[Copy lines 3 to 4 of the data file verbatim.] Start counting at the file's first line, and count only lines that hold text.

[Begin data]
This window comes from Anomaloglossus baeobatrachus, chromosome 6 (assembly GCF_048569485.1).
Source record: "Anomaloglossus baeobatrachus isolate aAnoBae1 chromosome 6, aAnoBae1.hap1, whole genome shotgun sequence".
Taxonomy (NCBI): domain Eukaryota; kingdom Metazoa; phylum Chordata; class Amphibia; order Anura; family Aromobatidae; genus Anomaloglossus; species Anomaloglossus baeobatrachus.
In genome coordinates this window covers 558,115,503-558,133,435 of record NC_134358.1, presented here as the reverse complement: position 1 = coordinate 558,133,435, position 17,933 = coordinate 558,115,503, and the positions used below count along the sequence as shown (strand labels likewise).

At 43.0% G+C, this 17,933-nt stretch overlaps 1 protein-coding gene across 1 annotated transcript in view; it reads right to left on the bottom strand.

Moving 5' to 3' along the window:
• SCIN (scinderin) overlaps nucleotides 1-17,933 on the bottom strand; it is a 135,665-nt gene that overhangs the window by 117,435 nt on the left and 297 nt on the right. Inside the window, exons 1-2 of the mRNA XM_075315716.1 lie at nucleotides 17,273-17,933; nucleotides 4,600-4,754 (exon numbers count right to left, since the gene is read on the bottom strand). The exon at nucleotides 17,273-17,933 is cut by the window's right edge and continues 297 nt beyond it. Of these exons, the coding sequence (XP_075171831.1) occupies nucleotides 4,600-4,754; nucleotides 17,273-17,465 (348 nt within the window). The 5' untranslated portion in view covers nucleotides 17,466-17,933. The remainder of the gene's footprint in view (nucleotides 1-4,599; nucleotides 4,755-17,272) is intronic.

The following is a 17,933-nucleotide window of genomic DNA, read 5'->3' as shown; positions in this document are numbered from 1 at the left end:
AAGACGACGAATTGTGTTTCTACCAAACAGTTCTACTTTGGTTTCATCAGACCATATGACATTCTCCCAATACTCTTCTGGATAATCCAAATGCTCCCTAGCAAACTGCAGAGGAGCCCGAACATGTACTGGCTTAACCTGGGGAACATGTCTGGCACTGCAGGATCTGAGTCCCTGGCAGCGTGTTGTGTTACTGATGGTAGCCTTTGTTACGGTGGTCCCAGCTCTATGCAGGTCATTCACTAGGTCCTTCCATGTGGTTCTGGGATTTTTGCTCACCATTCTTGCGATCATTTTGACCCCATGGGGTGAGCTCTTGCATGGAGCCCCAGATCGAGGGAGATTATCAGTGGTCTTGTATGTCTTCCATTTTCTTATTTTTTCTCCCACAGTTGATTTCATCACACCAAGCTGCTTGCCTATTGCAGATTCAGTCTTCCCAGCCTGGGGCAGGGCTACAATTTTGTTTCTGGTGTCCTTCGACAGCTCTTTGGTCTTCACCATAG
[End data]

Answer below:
Taxonomy (NCBI): domain Eukaryota; kingdom Metazoa; phylum Chordata; class Amphibia; order Anura; family Aromobatidae; genus Anomaloglossus; species Anomaloglossus baeobatrachus.
In genome coordinates this window covers 558,115,503-558,133,435 of record NC_134358.1, presented here as the reverse complement: position 1 = coordinate 558,133,435, position 17,933 = coordinate 558,115,503, and the positions used below count along the sequence as shown (strand labels likewise).